"For the first time, it makes sense that we are not broken or making this up, and we have gained this understanding by looking through the lens of a shared trauma. All of these things have been either forbidden or impossible for women. A woman's power has always been a punishable offense throughout history," stated Rein.

Although the idea of having a disorder may be scary to some and even potentially contribute to a victim mentality, Rein wants people to be empowered by PSD and to see it as a diagnosis meant to validate your experience by giving it a name, making it real and giving you a means to heal yourself. "There are still experiences in our lives that are triggering PSD and the more layers we heal, the more power we claim, the more resilience we have and more ability we have in staying plugged into our power and happiness. These triggers affect us less and less the more we heal," emphasized Rein. While the task of breaking intergenerational transmission of trauma seems intimidating, the author has flipped the negative approach to the healing journey from a game of survival to the game of how good can it get.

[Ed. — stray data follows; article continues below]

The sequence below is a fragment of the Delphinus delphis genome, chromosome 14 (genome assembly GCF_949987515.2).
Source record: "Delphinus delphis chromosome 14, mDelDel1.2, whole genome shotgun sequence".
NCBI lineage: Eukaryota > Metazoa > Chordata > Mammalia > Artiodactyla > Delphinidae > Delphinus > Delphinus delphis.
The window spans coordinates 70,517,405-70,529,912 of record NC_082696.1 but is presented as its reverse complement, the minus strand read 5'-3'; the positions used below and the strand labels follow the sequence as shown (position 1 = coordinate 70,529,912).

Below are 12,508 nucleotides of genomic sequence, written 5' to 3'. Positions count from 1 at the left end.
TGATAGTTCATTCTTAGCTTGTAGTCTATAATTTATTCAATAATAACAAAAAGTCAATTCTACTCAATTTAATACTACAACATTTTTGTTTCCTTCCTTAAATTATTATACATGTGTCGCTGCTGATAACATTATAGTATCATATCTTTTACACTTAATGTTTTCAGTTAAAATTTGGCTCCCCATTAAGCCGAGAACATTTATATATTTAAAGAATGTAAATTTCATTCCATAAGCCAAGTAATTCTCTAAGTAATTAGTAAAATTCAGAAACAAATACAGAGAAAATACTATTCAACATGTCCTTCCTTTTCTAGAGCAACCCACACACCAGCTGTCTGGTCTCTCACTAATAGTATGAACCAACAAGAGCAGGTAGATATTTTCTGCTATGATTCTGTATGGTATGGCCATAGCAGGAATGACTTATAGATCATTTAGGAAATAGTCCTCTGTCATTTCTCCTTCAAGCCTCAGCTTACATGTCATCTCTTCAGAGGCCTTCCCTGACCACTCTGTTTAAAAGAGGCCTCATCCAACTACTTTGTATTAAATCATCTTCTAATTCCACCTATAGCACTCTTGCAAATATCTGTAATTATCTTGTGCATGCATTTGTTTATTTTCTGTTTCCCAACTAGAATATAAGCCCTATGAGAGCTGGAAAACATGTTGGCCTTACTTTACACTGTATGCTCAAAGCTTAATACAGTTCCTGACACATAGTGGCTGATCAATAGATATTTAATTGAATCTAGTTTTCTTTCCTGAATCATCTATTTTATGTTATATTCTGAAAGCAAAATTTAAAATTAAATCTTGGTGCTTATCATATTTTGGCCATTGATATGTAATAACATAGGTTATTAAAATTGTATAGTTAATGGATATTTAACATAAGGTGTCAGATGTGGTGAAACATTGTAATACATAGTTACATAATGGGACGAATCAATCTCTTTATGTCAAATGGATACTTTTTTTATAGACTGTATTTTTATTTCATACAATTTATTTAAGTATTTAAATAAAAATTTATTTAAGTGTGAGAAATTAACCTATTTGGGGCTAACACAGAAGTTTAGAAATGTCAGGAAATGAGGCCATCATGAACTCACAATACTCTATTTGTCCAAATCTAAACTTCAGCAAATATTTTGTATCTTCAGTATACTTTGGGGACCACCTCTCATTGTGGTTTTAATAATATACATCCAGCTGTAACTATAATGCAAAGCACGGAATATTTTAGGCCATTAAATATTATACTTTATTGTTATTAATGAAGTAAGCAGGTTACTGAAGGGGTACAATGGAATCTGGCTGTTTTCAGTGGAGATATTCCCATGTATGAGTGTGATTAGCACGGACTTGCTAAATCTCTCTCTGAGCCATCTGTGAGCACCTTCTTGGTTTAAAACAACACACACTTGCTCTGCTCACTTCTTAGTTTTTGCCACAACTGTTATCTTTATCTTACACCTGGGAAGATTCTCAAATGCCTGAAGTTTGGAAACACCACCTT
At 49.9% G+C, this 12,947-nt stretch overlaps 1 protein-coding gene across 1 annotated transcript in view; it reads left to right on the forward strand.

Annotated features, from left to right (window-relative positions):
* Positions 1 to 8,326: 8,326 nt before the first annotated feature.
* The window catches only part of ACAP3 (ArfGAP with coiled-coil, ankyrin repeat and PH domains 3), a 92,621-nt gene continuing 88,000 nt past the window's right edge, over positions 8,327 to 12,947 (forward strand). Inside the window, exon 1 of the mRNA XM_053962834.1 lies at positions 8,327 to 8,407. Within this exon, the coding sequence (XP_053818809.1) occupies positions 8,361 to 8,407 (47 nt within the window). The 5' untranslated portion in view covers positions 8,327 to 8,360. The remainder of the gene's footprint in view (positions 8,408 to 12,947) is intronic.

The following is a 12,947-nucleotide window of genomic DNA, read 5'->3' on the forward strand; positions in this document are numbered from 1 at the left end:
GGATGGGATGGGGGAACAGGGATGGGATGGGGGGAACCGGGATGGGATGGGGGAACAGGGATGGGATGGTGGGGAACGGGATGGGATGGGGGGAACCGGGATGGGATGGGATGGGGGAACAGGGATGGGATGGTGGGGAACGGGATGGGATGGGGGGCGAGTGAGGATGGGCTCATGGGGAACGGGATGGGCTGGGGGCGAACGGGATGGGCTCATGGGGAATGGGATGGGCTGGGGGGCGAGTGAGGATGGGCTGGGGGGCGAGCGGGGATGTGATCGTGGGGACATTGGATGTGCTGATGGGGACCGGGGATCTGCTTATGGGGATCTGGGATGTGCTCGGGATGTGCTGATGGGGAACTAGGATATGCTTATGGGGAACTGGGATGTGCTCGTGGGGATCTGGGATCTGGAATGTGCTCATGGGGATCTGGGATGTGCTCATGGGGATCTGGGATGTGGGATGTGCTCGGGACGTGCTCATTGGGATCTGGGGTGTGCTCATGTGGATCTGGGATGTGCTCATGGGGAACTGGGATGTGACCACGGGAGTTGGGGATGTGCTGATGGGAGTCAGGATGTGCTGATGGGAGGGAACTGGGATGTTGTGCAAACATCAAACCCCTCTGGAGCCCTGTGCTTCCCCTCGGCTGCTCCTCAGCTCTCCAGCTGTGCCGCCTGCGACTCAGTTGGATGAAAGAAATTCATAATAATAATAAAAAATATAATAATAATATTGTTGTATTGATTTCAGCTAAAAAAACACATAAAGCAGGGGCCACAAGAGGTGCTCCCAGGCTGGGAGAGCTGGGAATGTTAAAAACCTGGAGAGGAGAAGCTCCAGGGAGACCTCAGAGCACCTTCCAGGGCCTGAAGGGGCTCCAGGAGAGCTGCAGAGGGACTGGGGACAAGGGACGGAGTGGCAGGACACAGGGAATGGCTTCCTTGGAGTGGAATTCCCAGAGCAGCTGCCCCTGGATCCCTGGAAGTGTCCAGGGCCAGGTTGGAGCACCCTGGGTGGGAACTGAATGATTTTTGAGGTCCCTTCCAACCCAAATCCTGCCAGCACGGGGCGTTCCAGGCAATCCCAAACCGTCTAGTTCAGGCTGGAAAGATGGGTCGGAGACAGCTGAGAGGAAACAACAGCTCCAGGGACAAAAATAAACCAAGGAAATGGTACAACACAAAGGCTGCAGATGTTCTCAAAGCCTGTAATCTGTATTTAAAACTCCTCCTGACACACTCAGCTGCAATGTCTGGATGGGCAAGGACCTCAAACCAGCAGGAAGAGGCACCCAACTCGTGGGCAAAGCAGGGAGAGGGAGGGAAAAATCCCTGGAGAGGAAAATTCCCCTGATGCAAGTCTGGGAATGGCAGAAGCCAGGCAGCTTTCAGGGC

In her new book, Patriarchy Stress Disorder: The Invisible Barrier to Women's Happiness and Fulfillment, Rein details an easy system for healing that includes the necessary tools she has sourced over 20 years on her healing exploration with the pioneers of mind, body and trauma resolution. Her 5-step system serves to help "Jailbreakers" escape the inner prison of PSD and other hidden trauma through the process of Waking Up in Prison, Meeting the Prison Guards, Turning the Prison Guards into Body Guards, Digging the Tunnel to Freedom and Savoring Freedom. Readers can also find free tools on Rein's website to help aid in their healing journey and exploration.

"I think of the book coming out as the birth of a movement. Healing is not women against men– it's women, men and people across the gender spectrum, coming together in a shared understanding that we all have trauma and we can all heal."